Autonomous Vehicles on City Streets
As promised, I will be evaluating the efficacy of dedicated lanes or streets for autonomous vehicles within cities. It's obvious that city roadways have many special considerations such as intersections and mixed traffic usage, but even urban highways differ from rural highways, with a greater frequency of exits and entrances and more complicated traffic interchanges. These factors lead to two contrasting conclusions: that grade-separation of AVs is significantly more important in the urban setting, and that it would be significantly more difficult to implement.
One recent proposal known as Loop NYC would reserve one lane in each direction (with assumed unlimited throughput) on the highways surrounding Manhattan, as well as some of the major crosstown streets to move AVs within the city. This would seemingly create a perfect balance between AV optimization and preserving regular traffic with minimal obstruction, additionally creating park space for pedestrians. Yet, pedestrians would unavoidably and inconveniently be forced onto overpasses to cross this network, a prospect inconceivable for influential urban planners.
Similarly in Atlanta, plans were made early this year to designate a "smart corridor" as a proving ground for AVs, but there were persisting concerns about pedestrian safety particularly near the Georgia Tech campus where students are known to jaywalk. For the time being, the corridor remains a road with intersections and stoplights rather than a converted highway, reducing pedestrian conflicts but tanking AV efficiency. About a month ago autonomous buses were launched on this roadway "without catastrophe."
In states including Nevada and Ohio, emphasis is being placed on deploying "smart roads" with integrated sensors to enable and improve self-driving performance. Having dedicated rights-of-way for this technology helps make it practical and optimizes its use. Especially in dense urban areas, V2I and V2V (vehicle-to-infrastructure and -vehicle) technology is essential for safety and coordination, and these technologies perform best in constrained and exclusive settings.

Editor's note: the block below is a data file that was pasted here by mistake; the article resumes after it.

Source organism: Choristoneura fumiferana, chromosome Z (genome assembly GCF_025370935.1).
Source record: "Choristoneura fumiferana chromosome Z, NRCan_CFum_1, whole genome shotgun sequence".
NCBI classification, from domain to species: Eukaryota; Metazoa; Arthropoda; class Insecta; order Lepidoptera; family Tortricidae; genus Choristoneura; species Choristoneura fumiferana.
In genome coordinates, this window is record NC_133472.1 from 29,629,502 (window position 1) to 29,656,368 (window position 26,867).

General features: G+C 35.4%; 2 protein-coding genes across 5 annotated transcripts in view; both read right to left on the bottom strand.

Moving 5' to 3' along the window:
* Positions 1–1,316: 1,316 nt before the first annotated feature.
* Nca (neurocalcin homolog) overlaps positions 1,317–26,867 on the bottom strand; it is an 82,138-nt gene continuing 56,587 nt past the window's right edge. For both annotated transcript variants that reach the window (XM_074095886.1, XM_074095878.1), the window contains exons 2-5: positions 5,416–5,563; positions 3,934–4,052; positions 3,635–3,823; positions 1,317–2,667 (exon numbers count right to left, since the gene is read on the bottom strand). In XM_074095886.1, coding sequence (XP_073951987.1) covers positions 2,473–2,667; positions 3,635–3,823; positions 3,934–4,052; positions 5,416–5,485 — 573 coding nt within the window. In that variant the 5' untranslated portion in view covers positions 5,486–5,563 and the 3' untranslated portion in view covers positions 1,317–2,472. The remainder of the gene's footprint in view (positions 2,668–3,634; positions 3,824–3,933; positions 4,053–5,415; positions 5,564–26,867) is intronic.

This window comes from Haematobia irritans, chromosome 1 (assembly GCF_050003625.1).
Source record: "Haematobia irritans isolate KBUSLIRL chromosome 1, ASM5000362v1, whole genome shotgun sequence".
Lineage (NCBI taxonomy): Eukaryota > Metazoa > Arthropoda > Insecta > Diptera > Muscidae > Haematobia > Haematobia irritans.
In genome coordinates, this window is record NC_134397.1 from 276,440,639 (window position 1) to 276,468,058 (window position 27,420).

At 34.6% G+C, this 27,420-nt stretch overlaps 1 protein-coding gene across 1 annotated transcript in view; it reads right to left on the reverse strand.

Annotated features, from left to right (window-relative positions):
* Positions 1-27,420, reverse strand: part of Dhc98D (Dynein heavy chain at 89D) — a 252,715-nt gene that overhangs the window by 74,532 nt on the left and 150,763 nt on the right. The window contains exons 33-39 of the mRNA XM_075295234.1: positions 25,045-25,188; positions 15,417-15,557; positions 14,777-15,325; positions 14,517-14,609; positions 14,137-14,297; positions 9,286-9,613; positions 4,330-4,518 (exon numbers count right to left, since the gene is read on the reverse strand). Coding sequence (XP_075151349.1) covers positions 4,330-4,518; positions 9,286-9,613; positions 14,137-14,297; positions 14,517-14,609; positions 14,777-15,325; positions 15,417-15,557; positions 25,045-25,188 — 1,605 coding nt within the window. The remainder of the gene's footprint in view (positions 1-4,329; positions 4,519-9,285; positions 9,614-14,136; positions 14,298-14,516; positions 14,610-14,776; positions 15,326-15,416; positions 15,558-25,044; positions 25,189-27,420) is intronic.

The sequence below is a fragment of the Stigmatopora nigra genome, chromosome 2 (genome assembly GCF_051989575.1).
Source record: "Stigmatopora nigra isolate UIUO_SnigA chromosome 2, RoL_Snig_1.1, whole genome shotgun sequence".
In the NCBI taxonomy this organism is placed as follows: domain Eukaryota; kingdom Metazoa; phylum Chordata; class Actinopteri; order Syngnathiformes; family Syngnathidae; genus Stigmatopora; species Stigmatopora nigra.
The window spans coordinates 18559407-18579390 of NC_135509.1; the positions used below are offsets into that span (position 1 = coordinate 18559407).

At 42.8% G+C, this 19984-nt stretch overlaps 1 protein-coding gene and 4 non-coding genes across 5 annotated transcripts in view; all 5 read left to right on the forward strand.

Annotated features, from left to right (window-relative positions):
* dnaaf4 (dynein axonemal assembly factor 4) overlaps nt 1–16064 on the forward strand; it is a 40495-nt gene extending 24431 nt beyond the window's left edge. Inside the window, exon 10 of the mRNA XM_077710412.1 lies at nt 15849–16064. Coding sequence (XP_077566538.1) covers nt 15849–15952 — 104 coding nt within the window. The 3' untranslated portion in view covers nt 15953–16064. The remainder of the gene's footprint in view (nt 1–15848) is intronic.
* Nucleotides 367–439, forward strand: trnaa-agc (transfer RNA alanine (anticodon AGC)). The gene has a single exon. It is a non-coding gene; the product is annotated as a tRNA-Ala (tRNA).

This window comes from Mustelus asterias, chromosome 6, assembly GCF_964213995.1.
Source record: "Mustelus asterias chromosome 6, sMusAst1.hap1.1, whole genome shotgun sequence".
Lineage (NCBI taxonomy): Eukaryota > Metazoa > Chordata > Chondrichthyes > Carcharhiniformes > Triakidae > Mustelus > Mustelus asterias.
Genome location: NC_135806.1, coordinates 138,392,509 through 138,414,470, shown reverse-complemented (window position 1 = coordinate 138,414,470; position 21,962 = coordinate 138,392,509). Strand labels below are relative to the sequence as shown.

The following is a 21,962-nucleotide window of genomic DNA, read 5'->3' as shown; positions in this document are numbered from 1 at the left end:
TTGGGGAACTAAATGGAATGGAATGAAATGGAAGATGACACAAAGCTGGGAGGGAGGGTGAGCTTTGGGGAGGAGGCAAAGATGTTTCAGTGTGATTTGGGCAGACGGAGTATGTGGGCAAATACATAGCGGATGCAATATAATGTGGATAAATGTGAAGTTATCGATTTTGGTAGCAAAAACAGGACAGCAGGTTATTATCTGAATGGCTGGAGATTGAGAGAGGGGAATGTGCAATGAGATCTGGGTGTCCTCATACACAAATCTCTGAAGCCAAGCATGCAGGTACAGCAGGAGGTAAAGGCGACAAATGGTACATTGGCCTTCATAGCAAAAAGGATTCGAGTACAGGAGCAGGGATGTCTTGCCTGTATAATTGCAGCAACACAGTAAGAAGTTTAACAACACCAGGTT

The Loop NYC project was one of seventeen entries in the Driverless Future Challenge, but the concerns for pedestrian experience prevented it from being selected as the winner. To put their shortcoming in perspective, the winner (Public Square) was concerned exclusively with the urban pedestrian experience. Their mission is to "reclaim the street", and as AVs reduce traffic, they plan to gradually convert parking spaces into parklets until entire streets become linear parks.
This challenge in infrastructure planning is particularly challenging because there is no innovative solution that is fair to all forms of transportation. Individual forms can be completely optimized, but at the great expense of other forms, and there exists no possible optimization of all current and future transit options. The takeaway:
"As long as they share the road with pedestrians, bikes, and human-driven vehicles, self-driving cars will not be able to reach their full utility. The question is, what would cities have to sacrifice to unlock that utility?" -Benjamin Schneider, CityLab
GM created a sequel to the "Futurama" exhibit for the 1964 New York World's Fair. Included below is an incredible video of the entire exhibit, but their rendering of a future city at the end is definitely the highlight. They predict, "Plazas of urban living rise over freeways. Vehicles, electronically paced, travel routes remarkably safe, swift, and efficient. Towering terminals serve sections of the city, make public transportation more convenient, provide ample space for private cars, and from a lower level, covered moving walks radiate to shopping areas that are now truly marketplaces of the world."
Self-driving cars and grade-separated cities in 1964? I'll put my money on GM to be the one to make it happen in 2017.